John, San Antonio, Tx, USA
I must respectfully disagree with Srinvasan from Denmark (below) who remarks, "Strangely enough, the world will be peaceful only if more countries achieve this capability." The real threat to our world today is the possibility of an atomic weapon getting into the hands of a terrorist group like al-Qaeda. More countries with nuclear weapons, weak governments, and less failsafe measures do NOT make this world a safer place.
Carrie, New Jersey, USA
Unfortunately the only thing we learnt from Hiroshima and Nagasaki was what happens when you detonate a nuclear warhead above a large civilian population. Given the flood of American scientists arriving as Japan surrendered, this seems to be knowledge they were keen to acquire. I know that it is generally accepted that this was the only alternative to invasion, but surely one bomb would have been sufficient to demonstrate their new power. The fact that they tested a second bomb on civilians, in different terrain and with a stronger variation of the device, makes Nagasaki the most unethical experiment in history.
Franchesca Mullin, Belfast, NI
No matter how you add it up, conventional weapons have killed more civilians than atomic weapons. It is funny how people don't realize how many civilians were killed in the bombing raids against the Germans or the Germans bombing raids against the English. Or the ground battles through out the ages that target civilians. If Europe is happy with Iran having a Nuke, then I say rock on. I am tired of my country bailing the Europeans out.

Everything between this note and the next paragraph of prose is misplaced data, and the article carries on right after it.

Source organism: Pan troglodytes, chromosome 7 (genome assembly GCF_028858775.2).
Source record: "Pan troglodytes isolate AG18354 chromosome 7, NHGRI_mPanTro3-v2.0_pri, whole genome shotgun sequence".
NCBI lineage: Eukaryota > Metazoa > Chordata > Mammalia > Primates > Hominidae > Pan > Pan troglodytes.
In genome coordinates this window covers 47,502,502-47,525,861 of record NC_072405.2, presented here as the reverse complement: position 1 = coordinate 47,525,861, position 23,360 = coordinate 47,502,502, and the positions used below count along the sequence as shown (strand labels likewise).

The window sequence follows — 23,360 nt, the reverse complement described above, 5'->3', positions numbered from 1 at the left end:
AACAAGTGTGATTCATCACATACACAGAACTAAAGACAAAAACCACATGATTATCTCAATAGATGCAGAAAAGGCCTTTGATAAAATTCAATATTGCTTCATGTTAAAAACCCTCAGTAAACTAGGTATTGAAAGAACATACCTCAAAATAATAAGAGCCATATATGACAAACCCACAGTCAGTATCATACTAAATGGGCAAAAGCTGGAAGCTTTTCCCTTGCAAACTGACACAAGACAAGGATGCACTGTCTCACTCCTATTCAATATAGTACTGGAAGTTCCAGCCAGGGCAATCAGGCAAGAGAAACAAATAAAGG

I do believe that an atomic bomb will be used in the next 50 years against some western power and the attack will be carried out by one of the nuclear newcomers. At the very least, they will have supplied the perpetrators. The most horrifying thing to me about all these new nuclear countries is their lack of stable government. All it will take is one dictator to fall and all of the sudden there will be fissile material available to the highest bidder.
John, St. Paul, MN USA
We still have not found the courage to face the horror of our own inventions or learn any lessons, Nagasaki and Hiroshima are but a sidenote in most history books - 200,000 deaths and millions suffering from the fallout apparent even today in genetic defects etc. - generally excused by expedience. People are worried about India, Pakistan, Iran but it was the USA that dropped this one. I am more worried about the 5 original powers and Israel and their capacity to use these weapons in the name of "peace" and "the war against terror". No one should have nuclear bombs we human beings are just not wise, compassionate or intelligent enough to have such a thing in our possession, and if we were we would have already destroyed them all.
One thing saved the cold war from escalating into a real war and that was the nuclear deterrent. At different times both US and Soviet leaders wished to attack the other, to stick before they were stuck at, but both knew such an act would be met with nuclear retaliation, escalating to the destruction of both nations, and just about everyone else. I have no doubt that not only did the bomb drops on Hiroshima and Nagasaki save millions of lives being lost in a fight for Japan, but also saved similar numbers in what could have been World War III.